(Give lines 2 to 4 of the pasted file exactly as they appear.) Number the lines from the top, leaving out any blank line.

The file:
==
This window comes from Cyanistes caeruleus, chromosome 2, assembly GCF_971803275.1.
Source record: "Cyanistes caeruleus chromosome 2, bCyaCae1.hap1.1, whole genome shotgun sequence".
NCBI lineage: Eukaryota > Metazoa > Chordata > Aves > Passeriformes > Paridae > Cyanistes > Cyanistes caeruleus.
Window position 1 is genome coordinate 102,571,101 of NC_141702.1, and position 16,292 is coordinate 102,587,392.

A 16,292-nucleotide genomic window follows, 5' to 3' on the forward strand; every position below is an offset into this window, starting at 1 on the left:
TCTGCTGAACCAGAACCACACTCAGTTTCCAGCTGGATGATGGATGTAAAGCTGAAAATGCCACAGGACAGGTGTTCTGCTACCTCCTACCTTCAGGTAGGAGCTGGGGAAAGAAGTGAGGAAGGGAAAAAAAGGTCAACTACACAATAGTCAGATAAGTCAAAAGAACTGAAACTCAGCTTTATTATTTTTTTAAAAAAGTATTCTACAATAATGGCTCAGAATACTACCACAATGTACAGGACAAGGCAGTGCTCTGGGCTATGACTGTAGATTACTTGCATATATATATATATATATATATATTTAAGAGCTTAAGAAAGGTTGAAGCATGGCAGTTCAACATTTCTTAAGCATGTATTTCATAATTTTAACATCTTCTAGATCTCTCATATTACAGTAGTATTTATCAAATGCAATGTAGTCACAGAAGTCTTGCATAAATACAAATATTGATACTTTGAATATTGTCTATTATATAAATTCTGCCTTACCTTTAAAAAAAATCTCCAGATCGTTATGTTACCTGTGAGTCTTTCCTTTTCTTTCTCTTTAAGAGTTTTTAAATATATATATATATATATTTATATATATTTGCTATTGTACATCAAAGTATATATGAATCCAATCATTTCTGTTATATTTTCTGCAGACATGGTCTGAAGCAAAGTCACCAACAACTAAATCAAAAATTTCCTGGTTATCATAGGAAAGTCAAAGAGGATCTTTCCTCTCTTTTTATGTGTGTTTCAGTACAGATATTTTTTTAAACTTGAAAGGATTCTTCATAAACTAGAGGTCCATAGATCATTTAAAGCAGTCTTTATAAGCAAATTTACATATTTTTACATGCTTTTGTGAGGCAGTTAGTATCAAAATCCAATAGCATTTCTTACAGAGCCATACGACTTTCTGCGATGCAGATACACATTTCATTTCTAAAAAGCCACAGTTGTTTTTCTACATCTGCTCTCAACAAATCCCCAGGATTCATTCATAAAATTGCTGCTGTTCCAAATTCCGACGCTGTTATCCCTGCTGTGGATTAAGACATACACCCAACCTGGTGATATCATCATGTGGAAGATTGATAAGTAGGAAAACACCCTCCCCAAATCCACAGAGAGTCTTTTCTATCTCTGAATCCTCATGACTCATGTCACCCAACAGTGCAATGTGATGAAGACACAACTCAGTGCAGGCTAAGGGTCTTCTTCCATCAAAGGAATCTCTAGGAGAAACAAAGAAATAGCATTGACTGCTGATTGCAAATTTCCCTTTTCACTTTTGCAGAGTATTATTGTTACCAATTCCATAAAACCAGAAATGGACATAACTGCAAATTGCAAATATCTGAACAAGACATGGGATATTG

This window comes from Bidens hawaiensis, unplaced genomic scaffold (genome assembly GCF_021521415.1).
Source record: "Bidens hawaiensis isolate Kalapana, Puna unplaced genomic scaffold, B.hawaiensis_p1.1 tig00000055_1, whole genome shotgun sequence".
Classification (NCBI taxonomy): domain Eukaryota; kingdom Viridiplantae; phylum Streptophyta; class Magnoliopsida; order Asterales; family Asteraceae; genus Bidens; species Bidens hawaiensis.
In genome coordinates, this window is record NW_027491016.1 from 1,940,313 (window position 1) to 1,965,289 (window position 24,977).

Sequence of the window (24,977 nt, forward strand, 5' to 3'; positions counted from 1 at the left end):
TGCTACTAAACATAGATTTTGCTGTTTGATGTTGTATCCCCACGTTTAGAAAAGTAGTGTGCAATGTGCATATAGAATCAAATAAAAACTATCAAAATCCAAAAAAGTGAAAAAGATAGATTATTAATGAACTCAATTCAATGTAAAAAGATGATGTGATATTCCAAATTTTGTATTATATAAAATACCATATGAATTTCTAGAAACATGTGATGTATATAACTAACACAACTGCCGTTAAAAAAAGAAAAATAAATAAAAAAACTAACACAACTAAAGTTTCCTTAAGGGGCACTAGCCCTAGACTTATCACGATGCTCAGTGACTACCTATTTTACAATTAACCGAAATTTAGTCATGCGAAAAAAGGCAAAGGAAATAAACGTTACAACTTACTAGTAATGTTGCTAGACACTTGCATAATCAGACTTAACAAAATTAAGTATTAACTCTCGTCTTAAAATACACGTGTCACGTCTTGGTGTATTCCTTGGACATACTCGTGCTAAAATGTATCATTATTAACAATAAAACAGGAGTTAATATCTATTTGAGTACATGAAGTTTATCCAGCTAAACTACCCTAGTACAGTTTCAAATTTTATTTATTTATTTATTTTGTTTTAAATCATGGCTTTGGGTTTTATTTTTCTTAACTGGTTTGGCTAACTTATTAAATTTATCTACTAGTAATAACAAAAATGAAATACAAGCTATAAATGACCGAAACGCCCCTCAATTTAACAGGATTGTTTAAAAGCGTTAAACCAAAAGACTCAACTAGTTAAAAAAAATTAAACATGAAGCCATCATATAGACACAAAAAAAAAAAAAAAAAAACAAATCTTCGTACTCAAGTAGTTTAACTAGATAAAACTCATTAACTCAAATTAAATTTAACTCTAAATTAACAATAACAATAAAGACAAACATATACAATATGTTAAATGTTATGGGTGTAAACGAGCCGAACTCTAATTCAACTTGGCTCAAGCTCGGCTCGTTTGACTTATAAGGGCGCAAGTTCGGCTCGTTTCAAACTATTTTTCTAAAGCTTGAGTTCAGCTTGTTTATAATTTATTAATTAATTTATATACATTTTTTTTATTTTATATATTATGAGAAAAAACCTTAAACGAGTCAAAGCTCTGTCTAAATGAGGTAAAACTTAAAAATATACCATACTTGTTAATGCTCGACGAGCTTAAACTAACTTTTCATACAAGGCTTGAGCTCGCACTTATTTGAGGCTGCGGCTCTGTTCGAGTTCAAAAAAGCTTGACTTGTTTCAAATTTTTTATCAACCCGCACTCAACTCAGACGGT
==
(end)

Source record: "Cyanistes caeruleus chromosome 2, bCyaCae1.hap1.1, whole genome shotgun sequence".
NCBI lineage: Eukaryota > Metazoa > Chordata > Aves > Passeriformes > Paridae > Cyanistes > Cyanistes caeruleus.
Window position 1 is genome coordinate 102,571,101 of NC_141702.1, and position 16,292 is coordinate 102,587,392.